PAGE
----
But of course, conventional wisdom would say that we — a group of (young) adults, most of whom are male — wouldn’t enjoy this show in the first place.  For the guys, this show was supposed to be anathema, and the ladies were supposed to have “outgrown” it.

But once we stopped worrying about what we were “supposed” to like, and just sat down, relaxed, and watched the show, we found that actually yeah, we did like a show with a 90% female cast.  Yeah, we did enjoy stories about emotions that many would call “sappy”.  Yes, in fact, we did (still) like ridiculously cute things.  And no, we were not too old, too male, or too whatever to be singing along to a song about cute pastel ponies changing the seasons, thank you very much.

That’s old news by now.  But here’s an important point that’s easy to forget; we weren’t the only ones doing that.  The show was also experiencing phenomenal success among its target audience, who were demonstrating that Faust was right all along; yeah, they did enjoy stories with real conflict, yes they were smart enough to understand complex plots, and yes, Rarity could kick a freaking manticore in the face without them pissing themselves in terror, thanks for asking.  Much like us, all it took for them to enjoy those things was for someone to, y’know, try it.

“They all said I was crazy. Well, who’s crazy now!? AHAHAHAHAHAHAHAHAHA!”

The changes in FiM over its four seasons have frequently been attributed to the Brony demographic, and there’s clearly some truth to that.  But let’s be careful not to overstate our impact; this show has been pushing the boundaries of what is acceptable for a “little girls’ show” since Episode One.

And with that in mind, Twilight vs. Tirek just seems like a continuation of that process:

“Little girls will never enjoy a series with actual conflict.  Wait, they do?  Okay, well they’ll never go for a full-on cartoon brawl with the characters actually hitting their enemies.  Wait, they did?  You’re going to show a full-on magical duel between two demigoddesses for the fate of the world?  Good luck with that.  Wait, they liked that, too?”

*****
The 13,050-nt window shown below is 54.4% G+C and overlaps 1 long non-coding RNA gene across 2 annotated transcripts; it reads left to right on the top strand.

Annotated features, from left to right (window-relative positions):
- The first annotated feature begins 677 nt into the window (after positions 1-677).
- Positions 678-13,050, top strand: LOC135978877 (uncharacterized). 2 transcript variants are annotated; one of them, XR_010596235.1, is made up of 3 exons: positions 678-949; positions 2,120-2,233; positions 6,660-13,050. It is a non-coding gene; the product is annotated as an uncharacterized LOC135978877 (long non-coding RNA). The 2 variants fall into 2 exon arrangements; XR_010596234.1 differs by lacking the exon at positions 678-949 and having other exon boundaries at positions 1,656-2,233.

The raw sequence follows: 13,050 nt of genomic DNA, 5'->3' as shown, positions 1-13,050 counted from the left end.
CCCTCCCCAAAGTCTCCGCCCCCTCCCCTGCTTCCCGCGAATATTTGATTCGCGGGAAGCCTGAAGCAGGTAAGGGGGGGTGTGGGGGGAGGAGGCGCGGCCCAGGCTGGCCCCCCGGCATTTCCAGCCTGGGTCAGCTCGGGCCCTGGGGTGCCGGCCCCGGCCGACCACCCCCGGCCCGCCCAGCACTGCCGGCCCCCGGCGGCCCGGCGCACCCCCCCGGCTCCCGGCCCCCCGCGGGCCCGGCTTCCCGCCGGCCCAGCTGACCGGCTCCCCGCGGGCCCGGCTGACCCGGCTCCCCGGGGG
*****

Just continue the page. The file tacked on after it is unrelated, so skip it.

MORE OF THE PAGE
“Well, I guess we can try the next step up…”

No, actually I don't think I've put enough images of the fight in this post yet.

You think I’ve put enough badass Twilight images in this post?  Yeah, neither do I.

Much like us, the youngsters — especially the young girls — have been demonstrating that conventional wisdom about what they like is just wrong.  And with Twilight’s battle with Tirek, McCarthy & Co. may just be asking them “hey, is everyone wrong about this, too?”

I guess we’ll see what they say.


EDIT 2014-05-17 9:23pm:  Welp, guess that’s a “yes”.

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5 Responses to There’s Dragonball Z in these ponies! — and maybe that’s actually a good thing

  1. Me to my almost six year old daughter: “What did you think of that big battle between Twilight and Tirek?”
    Her: “I LOVED it!”

  2. Pingback: “Is FiM for little girls, or for everyone?” — what does that question even mean? Or, why audiences are not demographics. | The Pony's Litterbox

  3. Pingback: “We have met the enemy, and she is us”: why Starlight Glimmer is FiM’s most intriguing villain yet | The Pony's Litterbox

  4. Stargazer says:

    Girls may like pink, and cute pastel-coloured ponies, and other mushy-cutesy-wootsy stuff, but that’s no reason they don’t enjoy more action-y stuff as well. My seven-year-old sister loves My Little Pony cartoons from one of the old generations (I don’t know which) but she also loves FiM. She loves watching action movies and stuff, and she watched the battle between Twilight and Tirek without flinching. Actually, the only time anything in FiM scared her was in S5E1, when Twilight’s cutie mark was pulled off her flank extremely forcibly!

    Even I preferred the action-filled cartoons to the typically girly cartoons as a kid. 😛

    So I really don’t understand from where this idea came that girls don’t like conflict, or action, they’re generally scared off by it, and they prefer cheesy shows about tea parties and princesses and rainbows to that. What I’ve observed is that most girls are interested in both kinds of entertainment.

  5. melanie says:

    What kid won’t love seeing that?